@article {Walker133785,
author = {Walker, Jeffrey A.},
title = {On Model Averaging Partial Regression Coefficients},
elocation-id = {133785},
year = {2017},
doi = {10.1101/133785},
publisher = {Cold Spring Harbor Laboratory},
abstract = {Model averaging partial regression coefficients has been criticized because coefficients conditioned on different covariates estimate regression parameters with different interpretations from model to model. This criticism ignores (or rejects) the long tradition of using a partial regression coefficient to estimate an effect parameter (or Average Causal Effect), which gives the direct generating or causal effect of an independent variable on the response variable. The regression parameter is a descriptor and its meaning is conditional on the covariates in the model. It makes no claims about causal or generating effects. By contrast, an effect parameter derives its meaning from a causal model and not from a set of covariates. A multiple regression model implicitly specifies a causal model with direct, causal paths from each predictor to the response. Consequently, the partial regression coefficient for any predictor has the same meaning across all sub-models if the goal is estimation of the causal effects that generated the response. In a recent article, Cade (2015) went beyond this {\textquotedblleft}different parameter{\textquotedblright} criticism and suggested that, in the presence of any multicollinearity, averaging partial regression coefficients is invalid because they have no defined units. I argue that Cade{\textquoteright}s interpretation of the math is incorrect. While partial regression coefficients may be meaningfully averaged, model averaging may not be especially useful. To clarify this, I compare effect estimates using a small Monte-Carlo simulation. The simulation results show that model-averaged (and ridge) estimates have increasingly better performance, relative to full model estimates, as multicollinearity increases, despite the full regression model correctly specifying the causal effect structure (that is, even when we know the truth, a method that averages over incorrectly specified models outperforms the correctly specified model).},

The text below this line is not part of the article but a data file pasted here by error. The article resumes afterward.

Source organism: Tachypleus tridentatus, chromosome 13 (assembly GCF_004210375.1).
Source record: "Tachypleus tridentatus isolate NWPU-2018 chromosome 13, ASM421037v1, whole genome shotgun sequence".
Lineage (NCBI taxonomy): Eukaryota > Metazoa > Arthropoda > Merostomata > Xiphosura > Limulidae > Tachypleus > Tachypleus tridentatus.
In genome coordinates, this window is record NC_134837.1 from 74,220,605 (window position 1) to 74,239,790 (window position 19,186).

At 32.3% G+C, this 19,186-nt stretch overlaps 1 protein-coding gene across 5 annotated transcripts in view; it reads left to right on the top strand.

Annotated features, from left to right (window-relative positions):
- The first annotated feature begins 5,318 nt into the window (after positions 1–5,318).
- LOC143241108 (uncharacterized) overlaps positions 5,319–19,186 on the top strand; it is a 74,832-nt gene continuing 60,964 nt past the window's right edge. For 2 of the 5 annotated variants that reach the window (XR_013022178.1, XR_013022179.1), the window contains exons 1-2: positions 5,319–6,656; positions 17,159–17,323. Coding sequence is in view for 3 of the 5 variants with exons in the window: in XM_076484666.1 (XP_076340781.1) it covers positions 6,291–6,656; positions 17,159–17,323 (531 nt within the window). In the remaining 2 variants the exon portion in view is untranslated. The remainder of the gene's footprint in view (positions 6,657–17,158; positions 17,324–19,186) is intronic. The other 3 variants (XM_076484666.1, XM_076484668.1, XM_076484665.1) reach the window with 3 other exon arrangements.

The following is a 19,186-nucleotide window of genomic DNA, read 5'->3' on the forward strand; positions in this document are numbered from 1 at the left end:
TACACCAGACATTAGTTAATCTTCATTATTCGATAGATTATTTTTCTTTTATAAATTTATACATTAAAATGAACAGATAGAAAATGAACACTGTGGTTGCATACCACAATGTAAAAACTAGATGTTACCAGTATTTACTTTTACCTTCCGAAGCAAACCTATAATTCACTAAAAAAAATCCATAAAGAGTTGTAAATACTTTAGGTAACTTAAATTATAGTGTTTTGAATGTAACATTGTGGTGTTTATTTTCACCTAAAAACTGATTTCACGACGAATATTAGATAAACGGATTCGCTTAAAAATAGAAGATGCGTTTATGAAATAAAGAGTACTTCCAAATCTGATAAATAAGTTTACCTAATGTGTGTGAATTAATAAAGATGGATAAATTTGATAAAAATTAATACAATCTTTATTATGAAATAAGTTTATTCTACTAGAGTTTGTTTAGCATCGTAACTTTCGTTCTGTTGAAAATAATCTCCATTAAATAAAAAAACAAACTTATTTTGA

URL = {https://www.biorxiv.org/content/early/2017/12/04/133785},
eprint = {https://www.biorxiv.org/content/early/2017/12/04/133785.full.pdf},
journal = {bioRxiv}
}